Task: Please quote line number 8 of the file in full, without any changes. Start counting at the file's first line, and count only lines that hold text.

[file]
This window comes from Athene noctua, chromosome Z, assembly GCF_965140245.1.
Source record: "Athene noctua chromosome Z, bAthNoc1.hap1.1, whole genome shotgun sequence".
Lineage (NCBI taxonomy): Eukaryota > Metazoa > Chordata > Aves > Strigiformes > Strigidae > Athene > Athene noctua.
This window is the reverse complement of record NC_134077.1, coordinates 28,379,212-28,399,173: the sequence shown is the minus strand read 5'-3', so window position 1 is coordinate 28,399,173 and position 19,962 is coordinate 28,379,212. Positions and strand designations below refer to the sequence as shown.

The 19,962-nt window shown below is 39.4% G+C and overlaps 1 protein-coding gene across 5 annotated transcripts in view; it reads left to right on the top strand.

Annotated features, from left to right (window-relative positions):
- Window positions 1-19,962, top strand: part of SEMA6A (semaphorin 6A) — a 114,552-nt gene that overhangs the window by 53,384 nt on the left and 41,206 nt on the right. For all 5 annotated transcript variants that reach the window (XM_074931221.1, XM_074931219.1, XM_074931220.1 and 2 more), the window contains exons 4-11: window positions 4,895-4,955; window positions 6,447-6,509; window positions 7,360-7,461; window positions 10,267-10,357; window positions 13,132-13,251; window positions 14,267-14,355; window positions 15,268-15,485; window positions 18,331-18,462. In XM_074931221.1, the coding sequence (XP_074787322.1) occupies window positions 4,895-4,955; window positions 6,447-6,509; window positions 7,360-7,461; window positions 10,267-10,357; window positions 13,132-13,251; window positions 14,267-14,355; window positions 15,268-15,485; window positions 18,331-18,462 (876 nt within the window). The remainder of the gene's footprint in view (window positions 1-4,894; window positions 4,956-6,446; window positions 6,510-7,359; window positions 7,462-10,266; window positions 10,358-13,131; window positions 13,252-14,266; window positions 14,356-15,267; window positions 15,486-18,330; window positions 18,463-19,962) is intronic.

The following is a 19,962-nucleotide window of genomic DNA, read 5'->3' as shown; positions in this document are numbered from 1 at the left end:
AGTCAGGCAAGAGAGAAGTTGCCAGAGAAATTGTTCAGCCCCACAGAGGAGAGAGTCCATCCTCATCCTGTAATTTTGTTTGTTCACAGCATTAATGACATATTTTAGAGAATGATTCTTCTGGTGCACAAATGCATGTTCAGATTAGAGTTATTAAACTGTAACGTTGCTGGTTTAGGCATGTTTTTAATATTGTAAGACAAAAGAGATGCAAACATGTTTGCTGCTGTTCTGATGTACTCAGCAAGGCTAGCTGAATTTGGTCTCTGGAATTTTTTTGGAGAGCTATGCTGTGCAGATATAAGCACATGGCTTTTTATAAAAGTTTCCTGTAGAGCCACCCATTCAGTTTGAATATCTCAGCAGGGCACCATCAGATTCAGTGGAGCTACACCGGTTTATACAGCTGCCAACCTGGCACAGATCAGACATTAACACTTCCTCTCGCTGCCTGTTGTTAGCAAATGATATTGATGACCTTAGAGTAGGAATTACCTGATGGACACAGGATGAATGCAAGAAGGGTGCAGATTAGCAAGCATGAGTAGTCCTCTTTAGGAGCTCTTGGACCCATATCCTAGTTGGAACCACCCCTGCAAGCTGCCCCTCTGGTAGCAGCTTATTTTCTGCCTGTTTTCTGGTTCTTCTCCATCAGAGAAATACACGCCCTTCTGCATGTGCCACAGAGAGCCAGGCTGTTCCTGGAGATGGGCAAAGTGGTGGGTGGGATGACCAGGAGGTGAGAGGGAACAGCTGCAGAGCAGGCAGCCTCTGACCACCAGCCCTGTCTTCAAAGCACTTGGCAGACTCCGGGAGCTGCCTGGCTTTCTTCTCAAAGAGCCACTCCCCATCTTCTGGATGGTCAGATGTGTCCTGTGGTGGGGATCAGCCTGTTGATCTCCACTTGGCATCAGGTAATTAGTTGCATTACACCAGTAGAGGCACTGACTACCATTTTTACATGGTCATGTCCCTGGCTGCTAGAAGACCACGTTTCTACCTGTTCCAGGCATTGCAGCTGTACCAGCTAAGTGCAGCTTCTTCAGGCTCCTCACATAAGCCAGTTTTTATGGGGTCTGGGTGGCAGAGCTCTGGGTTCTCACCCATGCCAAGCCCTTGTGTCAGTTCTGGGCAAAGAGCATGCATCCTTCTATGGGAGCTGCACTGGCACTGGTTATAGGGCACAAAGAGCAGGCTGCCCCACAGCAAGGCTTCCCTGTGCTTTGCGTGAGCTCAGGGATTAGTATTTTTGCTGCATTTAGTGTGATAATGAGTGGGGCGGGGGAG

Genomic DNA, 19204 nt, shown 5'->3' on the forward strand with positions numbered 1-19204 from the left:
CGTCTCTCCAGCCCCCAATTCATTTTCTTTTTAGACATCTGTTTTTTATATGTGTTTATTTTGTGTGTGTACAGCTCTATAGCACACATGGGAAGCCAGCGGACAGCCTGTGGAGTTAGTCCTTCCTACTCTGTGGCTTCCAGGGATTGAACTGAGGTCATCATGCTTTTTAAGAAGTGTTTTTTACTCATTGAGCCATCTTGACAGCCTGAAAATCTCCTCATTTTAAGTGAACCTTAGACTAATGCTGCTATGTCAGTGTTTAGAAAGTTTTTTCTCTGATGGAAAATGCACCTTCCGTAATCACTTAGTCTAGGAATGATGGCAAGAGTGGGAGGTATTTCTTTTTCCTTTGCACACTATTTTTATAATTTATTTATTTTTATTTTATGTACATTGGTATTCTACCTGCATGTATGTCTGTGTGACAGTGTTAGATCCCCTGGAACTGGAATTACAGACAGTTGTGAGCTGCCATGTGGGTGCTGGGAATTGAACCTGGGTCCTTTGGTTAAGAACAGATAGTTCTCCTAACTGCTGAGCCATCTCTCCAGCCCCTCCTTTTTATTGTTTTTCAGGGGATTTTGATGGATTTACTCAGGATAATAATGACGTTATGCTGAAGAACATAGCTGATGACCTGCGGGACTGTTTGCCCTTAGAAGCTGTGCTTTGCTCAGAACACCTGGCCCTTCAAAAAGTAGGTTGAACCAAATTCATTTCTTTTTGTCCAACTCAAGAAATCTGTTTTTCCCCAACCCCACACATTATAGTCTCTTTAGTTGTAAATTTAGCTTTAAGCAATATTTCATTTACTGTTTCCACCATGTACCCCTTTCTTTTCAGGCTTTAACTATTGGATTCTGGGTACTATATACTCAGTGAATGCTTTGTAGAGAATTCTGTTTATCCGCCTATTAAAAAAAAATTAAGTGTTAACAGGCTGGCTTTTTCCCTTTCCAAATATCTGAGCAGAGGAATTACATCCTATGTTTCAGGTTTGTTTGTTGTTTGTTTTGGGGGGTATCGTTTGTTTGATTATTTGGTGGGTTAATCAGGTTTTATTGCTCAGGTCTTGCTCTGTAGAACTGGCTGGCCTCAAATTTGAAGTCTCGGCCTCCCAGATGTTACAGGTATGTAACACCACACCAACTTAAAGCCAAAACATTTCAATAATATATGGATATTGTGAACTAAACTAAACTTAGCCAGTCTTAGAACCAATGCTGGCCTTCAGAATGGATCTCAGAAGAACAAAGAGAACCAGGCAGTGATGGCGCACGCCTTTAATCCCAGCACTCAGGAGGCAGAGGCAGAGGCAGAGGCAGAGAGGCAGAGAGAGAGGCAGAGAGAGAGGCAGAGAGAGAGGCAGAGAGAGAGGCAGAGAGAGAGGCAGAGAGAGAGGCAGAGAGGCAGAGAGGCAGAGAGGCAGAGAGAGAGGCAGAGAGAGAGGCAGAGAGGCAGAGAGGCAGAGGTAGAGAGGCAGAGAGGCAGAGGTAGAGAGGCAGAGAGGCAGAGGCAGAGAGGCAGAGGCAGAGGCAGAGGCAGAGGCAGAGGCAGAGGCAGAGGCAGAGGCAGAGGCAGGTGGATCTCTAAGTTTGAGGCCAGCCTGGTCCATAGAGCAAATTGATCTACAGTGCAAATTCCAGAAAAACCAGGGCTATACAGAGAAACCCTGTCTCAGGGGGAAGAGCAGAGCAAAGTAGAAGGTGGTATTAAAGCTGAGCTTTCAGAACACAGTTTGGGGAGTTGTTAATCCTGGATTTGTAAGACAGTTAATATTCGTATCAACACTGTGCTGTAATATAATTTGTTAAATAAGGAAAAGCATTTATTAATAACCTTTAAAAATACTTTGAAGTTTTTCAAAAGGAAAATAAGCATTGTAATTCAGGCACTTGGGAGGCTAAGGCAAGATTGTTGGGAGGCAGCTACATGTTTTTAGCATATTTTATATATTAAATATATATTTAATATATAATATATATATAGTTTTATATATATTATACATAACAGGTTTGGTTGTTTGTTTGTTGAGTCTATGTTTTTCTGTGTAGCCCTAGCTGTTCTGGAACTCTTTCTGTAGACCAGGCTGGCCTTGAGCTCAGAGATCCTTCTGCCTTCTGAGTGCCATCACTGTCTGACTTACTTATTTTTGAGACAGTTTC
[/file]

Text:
The following is a 19,962-nucleotide window of genomic DNA, read 5'->3' as shown; positions in this document are numbered from 1 at the left end: